Saturday, January 31, 2009

Back To Bat... Music I Want in 2009 - Part 2

The only reason this blog exists at all is because of my innate curiosity. The only reason that, rather than just wondering about it, something actually happened instead is entirely due to one album. That album is 'Fur and Gold' and the artist is Bat For Lashes.

Live @ Latitude 2007

The UK release date for 'Two Suns' is 6 April 2009.

As winter turns to spring, and almost two-and-a-half-years after that début, the second Bat For Lashes album will appear, even fuller sounding and more eclectic than the first, and it is 'Two Suns'. Written and recorded, even if that were not the original plan, in New York, California and mid-Wales the result is something quite different.

Never yet one to turn down an opportunity to raid the costume box, one thing that you can rely on is that, seen live, Bat For Lashes will be nothing if not a true all-round stage performance.
This summer's festivals? Let's hope so!

Friday, January 30, 2009

Doubtful Comforts - luck can do you like a shotgun.

'Want To Listen' Music 2009 - Part 1: Hot on the heels of my recent post there is a début single from Blue Roses. 'Doubtful Comforts' is released on March 2, 2009 by Rough Trade. It is available for pre-order now and there is a limited vinyl 7". For an update on this artist see here.

If you want temptation, but don't blame me, then start here:

An album that has very much become on my 'want to listen' list is by an artist who is well known, particularly for the band she once fronted; it is 'Colonia' and she is Nina Persson, formerly of The Cardigans, in her 'A Camp' persona for the first time since the eponymous album in 2001. After the passage of eight years it is, rather unsurprisingly, not quite the same beast and, arguably, it is an even better one. [See my update on this item - 6 February 2009]

Well that has dealt with Shipley and Stockholm, at least for now.

Friday, January 23, 2009

'True Love', and the patience of a saint?

Good things take time but ever since I mentioned the 'Bad EP - Emmy The Great' 7" vinyl EP in August 2007 I have been, and continue to be, amazed by the number of people looking for it.

Well here is more good news in 2009 - at long last I can tell you something important!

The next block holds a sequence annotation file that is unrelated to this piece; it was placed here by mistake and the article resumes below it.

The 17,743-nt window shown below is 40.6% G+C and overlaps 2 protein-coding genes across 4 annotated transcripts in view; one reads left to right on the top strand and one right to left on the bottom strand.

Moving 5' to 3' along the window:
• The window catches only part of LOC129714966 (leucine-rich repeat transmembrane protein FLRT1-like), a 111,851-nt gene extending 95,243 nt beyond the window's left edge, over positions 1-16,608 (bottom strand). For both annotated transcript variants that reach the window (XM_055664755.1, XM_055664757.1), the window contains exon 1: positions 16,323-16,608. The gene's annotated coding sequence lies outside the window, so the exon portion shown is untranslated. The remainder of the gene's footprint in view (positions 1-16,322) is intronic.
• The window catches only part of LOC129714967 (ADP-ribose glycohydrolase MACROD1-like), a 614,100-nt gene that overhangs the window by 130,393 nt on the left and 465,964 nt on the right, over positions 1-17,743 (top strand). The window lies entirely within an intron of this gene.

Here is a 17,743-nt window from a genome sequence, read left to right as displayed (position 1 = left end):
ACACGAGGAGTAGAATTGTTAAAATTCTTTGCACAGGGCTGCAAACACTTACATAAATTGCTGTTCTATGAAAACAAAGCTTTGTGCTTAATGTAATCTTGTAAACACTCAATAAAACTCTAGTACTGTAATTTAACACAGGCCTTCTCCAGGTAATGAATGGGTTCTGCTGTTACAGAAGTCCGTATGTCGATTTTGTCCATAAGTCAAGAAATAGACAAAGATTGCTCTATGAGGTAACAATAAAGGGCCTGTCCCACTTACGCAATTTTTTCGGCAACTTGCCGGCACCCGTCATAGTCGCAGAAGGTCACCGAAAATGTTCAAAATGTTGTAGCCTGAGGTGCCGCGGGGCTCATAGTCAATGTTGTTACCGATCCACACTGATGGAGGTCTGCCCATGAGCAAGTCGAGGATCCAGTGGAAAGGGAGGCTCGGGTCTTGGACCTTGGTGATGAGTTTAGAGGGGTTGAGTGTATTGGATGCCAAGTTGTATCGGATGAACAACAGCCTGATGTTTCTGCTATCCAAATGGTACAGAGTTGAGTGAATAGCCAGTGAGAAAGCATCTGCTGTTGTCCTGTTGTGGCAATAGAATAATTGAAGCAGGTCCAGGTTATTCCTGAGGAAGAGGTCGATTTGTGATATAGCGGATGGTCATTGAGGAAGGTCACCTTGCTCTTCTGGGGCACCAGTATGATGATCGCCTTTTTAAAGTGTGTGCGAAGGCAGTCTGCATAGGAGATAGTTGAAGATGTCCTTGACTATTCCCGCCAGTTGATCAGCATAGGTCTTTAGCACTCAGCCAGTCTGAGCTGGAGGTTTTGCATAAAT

One of the long-mysterious, yet hardly underground, treasures of UK nu/alt/anti-folk (or whatever you care to call it) is about to release her début album
True Love. If you are really quick you might get a signed copy of the CD for £10 + p&p, which would be a bargain, mail order from Pure Groove in London.

I'm certainly no saint here because I've put my money where my mouth is - I've already pre-ordered my copy - which is why I'm telling you this. That said, a vinyl release is also expected (no release date known to me as yet) but don't say that you weren't warned!

Thursday, January 22, 2009

Rain On My Window - Jill Jackson - lyrics

Thank-you to whoever just asked for this lyric: I've been meaning to do more lyrics for ages and you finally put me up to it and it is, as it happens, raining on my skylight window as I write.

This is what I think the lyric is but it comes with the usual proviso:

Rain On My Window

How do I begin?
How do I begin?
Now, to fly away...
When I can't feel the wind on my face.

I've been running out
I've been running out
Of these things to say...
There's another girl in my place.

And here comes the rain on my window.
It seems like an old friend to me
Who is crying down on my shadow
And knows how lost I can be
Without you, without me.

There's nothing like the sun
There's nothing like the sun
That I see in your smile
And now the day is gone it leaves me cold.

And here comes the rain on my window.
It seems like an old friend to me
Who is crying down on my shadow
And knows how lost I can be
Without you, without me.

Tears are in my hands
Tears are in my hands
And they cut like ice
How am I gonna live without my soul?

And here comes the rain on my window.
It seems like an old friend to me
Who is crying down on my shadow
And knows how lost I can be
Without you, without me.

And there we will meet
Somewhere between
A prayer and dream
God only knows how my heart goes on!

Without you, without me
Without you, without me

I could walk the world
I could walk the world
A thousand times
But I could never find a love like this.